We plan six plenary sessions over three days, with provision for graduate students to participate, possibly in parallel workshop and poster sessions. We invite proposals for papers that address any of the general rubrics outlined above. We will be accepting proposals for panels until the end of December 2009, and abstracts for individual papers until March 2010. Individual abstracts sent to the Organising Committee will be forwarded to the relevant panel convenor(s) to be considered for inclusion. Potential presenters will be informed of the outcome of their proposals by the beginning of June 2010.

Abstracts, up to 250 words in length, must be submitted in English, and must include the author’s institutional affiliation and relevant contact details. The final length of individual papers must not exceed 3,000 words, in order to fit into the strict 20 minute time limit per presentation.

Proposals should be sent to the Chairperson of SAVAH, Dr Federico Freschi at federico.freschi@wits.ac.za

SAVAH/CIHA Committee comprising Dr Federico Freschi (SAVAH Chairperson); Karen von Veh (SAVAH Past Chairperson ex officio); Dr Jillian Carman (SAVAH Vice-Chairperson)
Johannesburg
July 2009

Art & the Kyoto Protocol

 How to make an art of the Kyoto Protocol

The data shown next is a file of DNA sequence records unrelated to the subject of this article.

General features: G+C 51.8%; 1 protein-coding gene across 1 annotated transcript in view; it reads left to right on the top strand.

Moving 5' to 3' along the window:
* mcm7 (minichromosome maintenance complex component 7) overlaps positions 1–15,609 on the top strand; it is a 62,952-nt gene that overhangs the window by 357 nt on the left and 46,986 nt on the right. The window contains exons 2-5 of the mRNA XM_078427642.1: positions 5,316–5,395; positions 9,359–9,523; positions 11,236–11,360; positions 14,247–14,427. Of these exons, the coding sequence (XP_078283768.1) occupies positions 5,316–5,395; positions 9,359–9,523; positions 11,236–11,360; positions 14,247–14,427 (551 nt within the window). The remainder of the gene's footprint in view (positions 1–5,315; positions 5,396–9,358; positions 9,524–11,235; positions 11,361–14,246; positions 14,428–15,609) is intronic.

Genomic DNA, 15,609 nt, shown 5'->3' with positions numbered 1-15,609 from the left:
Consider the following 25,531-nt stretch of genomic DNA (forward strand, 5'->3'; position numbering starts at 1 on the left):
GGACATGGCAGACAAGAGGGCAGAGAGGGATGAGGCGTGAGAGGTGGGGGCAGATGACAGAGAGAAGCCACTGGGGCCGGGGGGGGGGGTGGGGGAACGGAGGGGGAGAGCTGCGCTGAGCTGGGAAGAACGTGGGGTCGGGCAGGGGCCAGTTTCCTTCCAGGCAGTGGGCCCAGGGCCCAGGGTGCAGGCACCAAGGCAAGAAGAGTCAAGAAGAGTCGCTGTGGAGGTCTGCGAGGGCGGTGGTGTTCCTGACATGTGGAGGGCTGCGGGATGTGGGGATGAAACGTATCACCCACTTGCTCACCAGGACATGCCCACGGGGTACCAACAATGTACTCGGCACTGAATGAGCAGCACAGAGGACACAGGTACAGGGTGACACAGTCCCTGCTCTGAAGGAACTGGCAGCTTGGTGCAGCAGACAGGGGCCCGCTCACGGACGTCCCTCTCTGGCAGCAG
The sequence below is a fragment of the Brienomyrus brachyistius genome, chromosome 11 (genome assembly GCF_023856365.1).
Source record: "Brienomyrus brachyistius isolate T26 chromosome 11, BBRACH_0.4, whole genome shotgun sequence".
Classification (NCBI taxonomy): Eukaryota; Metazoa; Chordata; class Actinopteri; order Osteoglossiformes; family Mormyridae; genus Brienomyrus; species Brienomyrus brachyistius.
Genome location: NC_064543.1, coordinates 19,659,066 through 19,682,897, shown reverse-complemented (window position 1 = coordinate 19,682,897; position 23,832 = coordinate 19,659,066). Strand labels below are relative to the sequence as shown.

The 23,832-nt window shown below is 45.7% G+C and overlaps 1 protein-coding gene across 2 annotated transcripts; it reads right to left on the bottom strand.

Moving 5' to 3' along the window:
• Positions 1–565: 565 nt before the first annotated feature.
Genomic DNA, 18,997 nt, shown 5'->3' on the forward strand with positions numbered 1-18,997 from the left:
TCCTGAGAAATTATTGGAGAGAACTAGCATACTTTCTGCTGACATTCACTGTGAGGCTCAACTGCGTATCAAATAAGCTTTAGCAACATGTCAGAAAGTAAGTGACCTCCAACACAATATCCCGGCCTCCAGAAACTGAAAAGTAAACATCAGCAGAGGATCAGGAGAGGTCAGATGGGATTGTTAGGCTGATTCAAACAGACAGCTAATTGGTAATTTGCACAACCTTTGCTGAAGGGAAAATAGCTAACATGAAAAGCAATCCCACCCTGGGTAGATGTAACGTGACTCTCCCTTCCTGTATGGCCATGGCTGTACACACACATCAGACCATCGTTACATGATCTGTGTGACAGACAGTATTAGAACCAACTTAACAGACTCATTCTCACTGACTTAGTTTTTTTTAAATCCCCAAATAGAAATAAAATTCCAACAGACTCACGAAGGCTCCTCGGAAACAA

Talking about cultural collaboration today

The Kyoto Protocol involves a re-negotiation of the relation between rich and poor countries. What role do artists play in this new dialogue? How does engagement with the South shift from one-way cultural extraction to two-way collaboration? How does climate change alter the horizon of cultural intervention?

Please join Kevin Murray and contributors to the ‘After the Missionaries’ issue of Artlink, including Neil Fettling, Emily Potter, Helen Vivian and Kelly Fliedner as they discuss the changing ground for art in the world.

Thursday 27 August 7:30pm
Institute of Postcolonial Studies
78-80 Curzon Street North Melbourne
Facebook RSVP

Neil Fettling is an artist and Senior Lecturer in the School of Visual Arts and Design at La Trobe University, Mildura campus. He participated in a residency at Ateneo de Manila University in the Philippines in 2006/2007.

Kelly Fliedner is Program Coordinator of live arts organization Punctum, based in Castlemaine, is a member of the Program Committee at West Space and recently become Magazine Coordinator of un Magazine based in Melbourne

Emily Potter is a Research Fellow in the School of Communication and Creative Arts, Deakin University

Helen Vivian is an independent writer, editor and curator. Her most recent book is ‘When You Think About Art: The Ewing and George Paton Collections 1971-2008′ Macmillan Art Publishing, Melbourne, 2008